SAINSBURY’S, Asda and Aldi are returning almost £900 million in business rates relief they received from the UK and devolved governments during the Covid-19 crisis.

It follows news on Wednesday that Tesco and Morrisons are giving back £585m and £274m respectively in business rates relief.

This means five of the UK’s major supermarket chains are now refunding more than £1.7 billion in coronavirus support to the public purse.

Supermarkets have been criticised for taking government support while paying dividends to shareholders and enjoying bumper sales.

“With regional restrictions likely to remain in place for some time, we believe it is now fair and right to forgo the business rates relief that we have been given on all Sainsbury’s stores,” said Simon Roberts, the chief executive of Sainsbury’s. It is forgoing £440m of rates relief and hoped this could help non-essential retailers and other businesses forced to close in the second lockdown.

Asda is returning £340m. It said costs such as shielding colleagues on full pay, making its stores Covid secure and supporting charity work had far outweighed the relief it received this year.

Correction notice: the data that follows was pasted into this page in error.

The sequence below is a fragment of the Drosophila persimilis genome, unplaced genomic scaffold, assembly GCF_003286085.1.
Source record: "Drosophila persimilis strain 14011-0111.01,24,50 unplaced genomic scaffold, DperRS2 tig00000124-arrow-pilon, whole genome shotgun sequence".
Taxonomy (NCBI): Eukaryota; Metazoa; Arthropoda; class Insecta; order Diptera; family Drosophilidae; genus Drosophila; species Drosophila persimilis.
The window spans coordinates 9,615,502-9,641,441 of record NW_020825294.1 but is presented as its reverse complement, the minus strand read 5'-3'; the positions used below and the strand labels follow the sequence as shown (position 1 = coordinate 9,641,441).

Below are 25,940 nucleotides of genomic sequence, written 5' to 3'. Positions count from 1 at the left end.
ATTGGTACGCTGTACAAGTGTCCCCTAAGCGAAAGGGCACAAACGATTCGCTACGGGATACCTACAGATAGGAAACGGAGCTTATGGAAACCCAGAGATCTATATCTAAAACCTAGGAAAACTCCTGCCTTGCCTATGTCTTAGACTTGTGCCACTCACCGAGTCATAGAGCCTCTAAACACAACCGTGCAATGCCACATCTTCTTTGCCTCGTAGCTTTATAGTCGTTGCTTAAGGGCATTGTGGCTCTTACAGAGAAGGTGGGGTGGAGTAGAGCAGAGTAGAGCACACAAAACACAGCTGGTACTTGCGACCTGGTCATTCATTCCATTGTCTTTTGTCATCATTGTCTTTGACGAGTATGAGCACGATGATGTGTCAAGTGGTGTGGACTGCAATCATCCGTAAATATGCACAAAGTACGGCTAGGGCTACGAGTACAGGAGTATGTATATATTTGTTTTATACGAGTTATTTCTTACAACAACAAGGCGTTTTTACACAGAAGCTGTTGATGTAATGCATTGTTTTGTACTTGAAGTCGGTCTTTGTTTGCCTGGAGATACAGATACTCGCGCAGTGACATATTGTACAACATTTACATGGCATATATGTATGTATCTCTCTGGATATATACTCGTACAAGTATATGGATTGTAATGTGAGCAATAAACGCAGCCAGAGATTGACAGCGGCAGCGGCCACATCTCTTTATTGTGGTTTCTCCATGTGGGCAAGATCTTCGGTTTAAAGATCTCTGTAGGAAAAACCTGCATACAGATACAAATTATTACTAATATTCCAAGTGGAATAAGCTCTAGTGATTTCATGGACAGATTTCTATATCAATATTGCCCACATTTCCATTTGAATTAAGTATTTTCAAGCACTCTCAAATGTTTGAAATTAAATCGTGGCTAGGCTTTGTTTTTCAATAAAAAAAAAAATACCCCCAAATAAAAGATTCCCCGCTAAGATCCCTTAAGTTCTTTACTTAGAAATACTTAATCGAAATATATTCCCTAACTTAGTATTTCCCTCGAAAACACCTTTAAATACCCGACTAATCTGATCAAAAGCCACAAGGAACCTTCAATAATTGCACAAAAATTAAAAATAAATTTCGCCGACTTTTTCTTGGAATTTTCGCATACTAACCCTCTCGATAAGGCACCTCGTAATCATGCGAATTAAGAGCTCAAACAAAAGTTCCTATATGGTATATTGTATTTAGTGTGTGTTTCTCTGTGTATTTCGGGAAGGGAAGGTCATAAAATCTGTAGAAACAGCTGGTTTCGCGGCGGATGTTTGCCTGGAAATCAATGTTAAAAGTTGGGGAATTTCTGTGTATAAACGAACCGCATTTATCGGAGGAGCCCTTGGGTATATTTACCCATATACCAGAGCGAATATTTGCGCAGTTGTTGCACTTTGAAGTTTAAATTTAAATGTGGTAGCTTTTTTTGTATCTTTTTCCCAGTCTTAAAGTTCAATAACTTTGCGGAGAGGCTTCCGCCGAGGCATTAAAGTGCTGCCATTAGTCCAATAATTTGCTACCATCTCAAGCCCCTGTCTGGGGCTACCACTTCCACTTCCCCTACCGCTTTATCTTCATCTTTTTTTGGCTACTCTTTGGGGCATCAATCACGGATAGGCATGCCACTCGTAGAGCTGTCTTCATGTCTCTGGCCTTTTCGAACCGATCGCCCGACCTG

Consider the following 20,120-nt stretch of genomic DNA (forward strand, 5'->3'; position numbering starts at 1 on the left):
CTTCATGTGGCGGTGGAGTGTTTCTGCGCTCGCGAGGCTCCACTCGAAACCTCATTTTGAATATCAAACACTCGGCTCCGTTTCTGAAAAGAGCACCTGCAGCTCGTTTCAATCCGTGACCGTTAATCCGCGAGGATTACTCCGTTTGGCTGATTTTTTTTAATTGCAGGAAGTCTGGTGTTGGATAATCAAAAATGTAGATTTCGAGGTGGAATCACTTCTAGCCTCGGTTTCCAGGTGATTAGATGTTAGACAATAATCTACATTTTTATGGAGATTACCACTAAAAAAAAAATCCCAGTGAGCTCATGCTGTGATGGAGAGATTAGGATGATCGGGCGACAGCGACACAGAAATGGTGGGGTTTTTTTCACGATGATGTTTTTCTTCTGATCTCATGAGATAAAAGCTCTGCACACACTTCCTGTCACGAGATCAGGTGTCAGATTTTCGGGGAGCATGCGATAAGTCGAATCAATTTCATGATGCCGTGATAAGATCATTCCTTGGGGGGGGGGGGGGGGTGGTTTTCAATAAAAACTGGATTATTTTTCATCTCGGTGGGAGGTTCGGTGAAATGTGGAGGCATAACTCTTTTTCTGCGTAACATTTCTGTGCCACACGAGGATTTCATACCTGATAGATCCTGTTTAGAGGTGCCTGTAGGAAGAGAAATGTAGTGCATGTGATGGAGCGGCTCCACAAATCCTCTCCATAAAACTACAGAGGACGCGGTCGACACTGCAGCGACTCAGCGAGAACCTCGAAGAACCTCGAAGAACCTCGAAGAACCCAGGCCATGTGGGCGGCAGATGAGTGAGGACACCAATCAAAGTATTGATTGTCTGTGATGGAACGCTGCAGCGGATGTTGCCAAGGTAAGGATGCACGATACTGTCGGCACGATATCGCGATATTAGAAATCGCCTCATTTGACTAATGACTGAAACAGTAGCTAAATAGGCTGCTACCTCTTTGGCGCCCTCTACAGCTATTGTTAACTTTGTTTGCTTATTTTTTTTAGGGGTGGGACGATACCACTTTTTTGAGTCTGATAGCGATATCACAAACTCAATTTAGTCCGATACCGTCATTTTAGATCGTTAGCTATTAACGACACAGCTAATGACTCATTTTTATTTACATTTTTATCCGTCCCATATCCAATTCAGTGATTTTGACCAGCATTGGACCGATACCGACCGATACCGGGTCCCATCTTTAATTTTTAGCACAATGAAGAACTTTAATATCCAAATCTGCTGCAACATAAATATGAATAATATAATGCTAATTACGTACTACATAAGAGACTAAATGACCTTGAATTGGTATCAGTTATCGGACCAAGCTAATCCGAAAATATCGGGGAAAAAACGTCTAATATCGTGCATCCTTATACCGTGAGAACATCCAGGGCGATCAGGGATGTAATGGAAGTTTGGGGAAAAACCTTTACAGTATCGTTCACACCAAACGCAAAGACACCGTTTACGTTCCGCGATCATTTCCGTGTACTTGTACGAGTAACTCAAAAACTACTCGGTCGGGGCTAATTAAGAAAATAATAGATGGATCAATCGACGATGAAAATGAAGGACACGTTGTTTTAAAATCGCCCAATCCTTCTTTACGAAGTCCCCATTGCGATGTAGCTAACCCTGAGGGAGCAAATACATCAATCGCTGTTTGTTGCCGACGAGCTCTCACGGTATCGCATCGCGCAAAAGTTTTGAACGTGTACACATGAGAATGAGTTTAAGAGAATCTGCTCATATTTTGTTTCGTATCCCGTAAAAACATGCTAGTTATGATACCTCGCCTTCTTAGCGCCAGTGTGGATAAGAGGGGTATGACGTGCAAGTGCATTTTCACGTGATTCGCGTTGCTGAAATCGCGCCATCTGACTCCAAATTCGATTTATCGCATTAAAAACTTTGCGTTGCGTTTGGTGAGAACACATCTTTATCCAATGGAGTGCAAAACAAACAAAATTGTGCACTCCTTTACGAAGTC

Asda President and chief executive, Roger Burnley, added: “Almost half our customers are telling us they expect their financial position to worsen in the next 12 months and we recognise that there are other industries and businesses for whom the effects of Covid-19 will be much more long lasting and whose survival is essential to thousands of jobs.” The chain will discuss with the government and devolved authorities how best to ensure the relief can go towards helping those that need it most.

Aldi is waiving £100m. Its UK chief executive Giles Hurley said: “Thanks to our amazing colleagues, we have been able to remain open during lockdowns and despite the increased costs we have incurred during the pandemic, we believe returning the full value of our business rates relief is the right decision to help support the nation.”